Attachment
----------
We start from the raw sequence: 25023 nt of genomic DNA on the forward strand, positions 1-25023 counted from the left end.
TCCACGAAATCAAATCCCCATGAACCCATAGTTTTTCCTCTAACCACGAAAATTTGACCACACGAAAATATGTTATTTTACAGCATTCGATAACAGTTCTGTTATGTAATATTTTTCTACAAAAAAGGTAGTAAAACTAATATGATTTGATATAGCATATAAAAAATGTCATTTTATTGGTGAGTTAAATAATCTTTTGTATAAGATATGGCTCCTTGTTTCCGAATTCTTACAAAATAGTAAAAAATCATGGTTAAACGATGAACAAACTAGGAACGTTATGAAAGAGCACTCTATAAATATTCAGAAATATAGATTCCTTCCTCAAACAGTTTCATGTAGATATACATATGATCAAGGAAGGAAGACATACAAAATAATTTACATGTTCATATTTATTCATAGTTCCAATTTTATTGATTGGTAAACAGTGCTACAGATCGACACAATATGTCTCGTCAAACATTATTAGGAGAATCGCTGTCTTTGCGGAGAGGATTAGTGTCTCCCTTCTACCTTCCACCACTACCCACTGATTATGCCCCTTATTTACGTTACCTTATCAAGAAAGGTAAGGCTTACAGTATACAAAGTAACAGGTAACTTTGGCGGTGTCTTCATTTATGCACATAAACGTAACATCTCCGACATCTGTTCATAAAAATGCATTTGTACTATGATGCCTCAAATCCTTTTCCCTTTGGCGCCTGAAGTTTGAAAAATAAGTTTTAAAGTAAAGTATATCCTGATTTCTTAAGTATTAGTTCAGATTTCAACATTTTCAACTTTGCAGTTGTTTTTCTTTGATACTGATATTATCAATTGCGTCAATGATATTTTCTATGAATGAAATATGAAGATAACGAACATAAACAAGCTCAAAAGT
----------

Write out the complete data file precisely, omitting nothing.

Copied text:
We start from the raw sequence: 25023 nt of genomic DNA on the forward strand, positions 1-25023 counted from the left end.
TCCACGAAATCAAATCCCCATGAACCCATAGTTTTTCCTCTAACCACGAAAATTTGACCACACGAAAATATGTTATTTTACAGCATTCGATAACAGTTCTGTTATGTAATATTTTTCTACAAAAAAGGTAGTAAAACTAATATGATTTGATATAGCATATAAAAAATGTCATTTTATTGGTGAGTTAAATAATCTTTTGTATAAGATATGGCTCCTTGTTTCCGAATTCTTACAAAATAGTAAAAAATCATGGTTAAACGATGAACAAACTAGGAACGTTATGAAAGAGCACTCTATAAATATTCAGAAATATAGATTCCTTCCTCAAACAGTTTCATGTAGATATACATATGATCAAGGAAGGAAGACATACAAAATAATTTACATGTTCATATTTATTCATAGTTCCAATTTTATTGATTGGTAAACAGTGCTACAGATCGACACAATATGTCTCGTCAAACATTATTAGGAGAATCGCTGTCTTTGCGGAGAGGATTAGTGTCTCCCTTCTACCTTCCACCACTACCCACTGATTATGCCCCTTATTTACGTTACCTTATCAAGAAAGGTAAGGCTTACAGTATACAAAGTAACAGGTAACTTTGGCGGTGTCTTCATTTATGCACATAAACGTAACATCTCCGACATCTGTTCATAAAAATGCATTTGTACTATGATGCCTCAAATCCTTTTCCCTTTGGCGCCTGAAGTTTGAAAAATAAGTTTTAAAGTAAAGTATATCCTGATTTCTTAAGTATTAGTTCAGATTTCAACATTTTCAACTTTGCAGTTGTTTTTCTTTGATACTGATATTATCAATTGCGTCAATGATATTTTCTATGAATGAAATATGAAGATAACGAACATAAACAAGCTCAAAAGT